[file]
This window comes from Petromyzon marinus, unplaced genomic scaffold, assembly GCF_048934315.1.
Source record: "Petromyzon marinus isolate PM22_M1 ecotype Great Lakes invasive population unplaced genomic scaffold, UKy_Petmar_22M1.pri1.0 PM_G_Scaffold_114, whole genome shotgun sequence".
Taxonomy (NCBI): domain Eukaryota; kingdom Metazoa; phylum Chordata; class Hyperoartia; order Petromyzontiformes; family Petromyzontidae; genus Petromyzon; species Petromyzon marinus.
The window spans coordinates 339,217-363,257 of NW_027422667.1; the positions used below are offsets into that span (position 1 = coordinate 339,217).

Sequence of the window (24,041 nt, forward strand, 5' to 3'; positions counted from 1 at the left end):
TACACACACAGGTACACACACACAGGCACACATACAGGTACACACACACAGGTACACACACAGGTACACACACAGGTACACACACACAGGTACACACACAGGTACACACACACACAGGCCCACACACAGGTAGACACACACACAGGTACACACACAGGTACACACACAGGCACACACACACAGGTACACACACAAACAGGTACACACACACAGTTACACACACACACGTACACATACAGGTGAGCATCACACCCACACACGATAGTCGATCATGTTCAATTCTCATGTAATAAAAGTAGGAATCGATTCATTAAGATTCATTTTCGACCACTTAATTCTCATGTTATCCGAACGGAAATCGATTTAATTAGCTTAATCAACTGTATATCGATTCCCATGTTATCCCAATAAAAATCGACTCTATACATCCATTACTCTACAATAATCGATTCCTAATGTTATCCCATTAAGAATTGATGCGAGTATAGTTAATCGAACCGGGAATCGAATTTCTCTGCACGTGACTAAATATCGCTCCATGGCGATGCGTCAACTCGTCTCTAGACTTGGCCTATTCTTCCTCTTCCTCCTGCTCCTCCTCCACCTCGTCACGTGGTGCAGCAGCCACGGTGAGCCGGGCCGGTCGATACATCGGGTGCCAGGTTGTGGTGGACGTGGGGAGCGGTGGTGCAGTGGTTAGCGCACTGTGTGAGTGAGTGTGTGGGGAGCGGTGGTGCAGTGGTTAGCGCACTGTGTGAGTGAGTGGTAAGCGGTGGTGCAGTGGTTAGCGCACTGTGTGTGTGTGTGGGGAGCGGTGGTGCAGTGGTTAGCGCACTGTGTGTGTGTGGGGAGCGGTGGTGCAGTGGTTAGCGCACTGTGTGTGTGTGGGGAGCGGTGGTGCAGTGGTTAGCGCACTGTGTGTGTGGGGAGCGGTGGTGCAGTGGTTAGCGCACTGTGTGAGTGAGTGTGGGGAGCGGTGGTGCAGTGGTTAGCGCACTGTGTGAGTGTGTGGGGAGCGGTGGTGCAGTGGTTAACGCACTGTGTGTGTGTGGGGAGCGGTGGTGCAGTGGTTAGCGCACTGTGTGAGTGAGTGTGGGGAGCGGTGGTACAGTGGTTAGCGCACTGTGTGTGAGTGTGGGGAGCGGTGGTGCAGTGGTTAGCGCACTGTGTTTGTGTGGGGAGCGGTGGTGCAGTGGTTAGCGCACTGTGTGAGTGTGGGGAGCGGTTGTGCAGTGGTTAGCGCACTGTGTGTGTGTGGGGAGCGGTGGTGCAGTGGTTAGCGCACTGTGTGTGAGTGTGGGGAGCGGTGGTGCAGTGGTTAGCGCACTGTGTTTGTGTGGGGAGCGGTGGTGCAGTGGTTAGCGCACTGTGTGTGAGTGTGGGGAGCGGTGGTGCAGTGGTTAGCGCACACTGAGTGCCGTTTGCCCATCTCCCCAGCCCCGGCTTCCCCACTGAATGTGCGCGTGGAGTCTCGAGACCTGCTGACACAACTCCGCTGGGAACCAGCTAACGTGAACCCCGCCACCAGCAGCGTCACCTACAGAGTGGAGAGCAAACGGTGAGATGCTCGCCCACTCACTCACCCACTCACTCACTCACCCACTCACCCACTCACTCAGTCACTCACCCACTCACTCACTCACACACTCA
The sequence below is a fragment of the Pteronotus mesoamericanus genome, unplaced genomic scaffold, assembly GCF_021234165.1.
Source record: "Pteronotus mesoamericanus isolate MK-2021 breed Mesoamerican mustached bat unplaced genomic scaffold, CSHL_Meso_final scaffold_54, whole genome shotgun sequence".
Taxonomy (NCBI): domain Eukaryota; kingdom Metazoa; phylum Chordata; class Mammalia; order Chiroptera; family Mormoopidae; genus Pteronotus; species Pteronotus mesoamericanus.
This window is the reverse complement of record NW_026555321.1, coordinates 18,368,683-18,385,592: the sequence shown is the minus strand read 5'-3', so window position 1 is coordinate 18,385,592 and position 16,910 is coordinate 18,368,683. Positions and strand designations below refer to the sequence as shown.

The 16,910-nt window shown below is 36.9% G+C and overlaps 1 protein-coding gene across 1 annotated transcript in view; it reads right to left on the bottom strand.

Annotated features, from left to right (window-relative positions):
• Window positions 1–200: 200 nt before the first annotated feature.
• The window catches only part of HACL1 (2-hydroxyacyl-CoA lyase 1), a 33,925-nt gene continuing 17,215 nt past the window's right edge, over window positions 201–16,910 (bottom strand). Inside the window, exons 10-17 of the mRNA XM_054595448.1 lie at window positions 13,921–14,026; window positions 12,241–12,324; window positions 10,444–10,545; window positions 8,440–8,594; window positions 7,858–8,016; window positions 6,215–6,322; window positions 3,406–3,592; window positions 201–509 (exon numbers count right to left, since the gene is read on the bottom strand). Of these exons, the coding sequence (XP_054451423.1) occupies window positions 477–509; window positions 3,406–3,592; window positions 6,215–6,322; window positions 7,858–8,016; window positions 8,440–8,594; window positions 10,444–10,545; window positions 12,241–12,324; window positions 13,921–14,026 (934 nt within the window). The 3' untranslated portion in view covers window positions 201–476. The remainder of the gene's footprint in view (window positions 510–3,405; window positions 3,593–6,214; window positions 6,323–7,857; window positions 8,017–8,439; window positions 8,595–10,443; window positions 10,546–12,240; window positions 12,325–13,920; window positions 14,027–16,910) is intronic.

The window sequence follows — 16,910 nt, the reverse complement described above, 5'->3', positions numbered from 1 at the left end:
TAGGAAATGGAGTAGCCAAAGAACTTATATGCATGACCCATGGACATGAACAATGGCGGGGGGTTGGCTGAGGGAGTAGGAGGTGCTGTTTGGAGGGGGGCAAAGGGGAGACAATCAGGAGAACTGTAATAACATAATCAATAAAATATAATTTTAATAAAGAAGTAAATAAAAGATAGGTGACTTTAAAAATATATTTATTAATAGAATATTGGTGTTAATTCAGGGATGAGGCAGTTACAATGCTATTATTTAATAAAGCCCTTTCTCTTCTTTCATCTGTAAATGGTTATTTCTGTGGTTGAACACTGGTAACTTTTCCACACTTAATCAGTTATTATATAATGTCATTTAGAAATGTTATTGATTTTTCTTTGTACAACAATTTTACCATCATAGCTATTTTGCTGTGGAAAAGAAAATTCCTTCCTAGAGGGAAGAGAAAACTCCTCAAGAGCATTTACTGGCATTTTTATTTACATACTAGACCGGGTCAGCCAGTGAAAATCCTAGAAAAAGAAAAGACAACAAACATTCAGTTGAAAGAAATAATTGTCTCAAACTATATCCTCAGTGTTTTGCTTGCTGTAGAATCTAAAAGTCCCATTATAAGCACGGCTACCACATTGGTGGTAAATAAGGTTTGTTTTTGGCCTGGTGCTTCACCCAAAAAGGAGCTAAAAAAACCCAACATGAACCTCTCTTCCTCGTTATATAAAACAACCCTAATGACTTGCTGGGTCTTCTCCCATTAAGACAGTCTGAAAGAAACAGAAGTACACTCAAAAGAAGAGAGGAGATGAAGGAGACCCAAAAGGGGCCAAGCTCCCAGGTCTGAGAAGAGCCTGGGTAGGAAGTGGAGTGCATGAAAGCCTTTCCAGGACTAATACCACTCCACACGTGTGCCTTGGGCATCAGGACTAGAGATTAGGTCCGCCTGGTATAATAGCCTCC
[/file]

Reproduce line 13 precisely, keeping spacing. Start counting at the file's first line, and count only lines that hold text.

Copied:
• Window positions 1–200: 200 nt before the first annotated feature.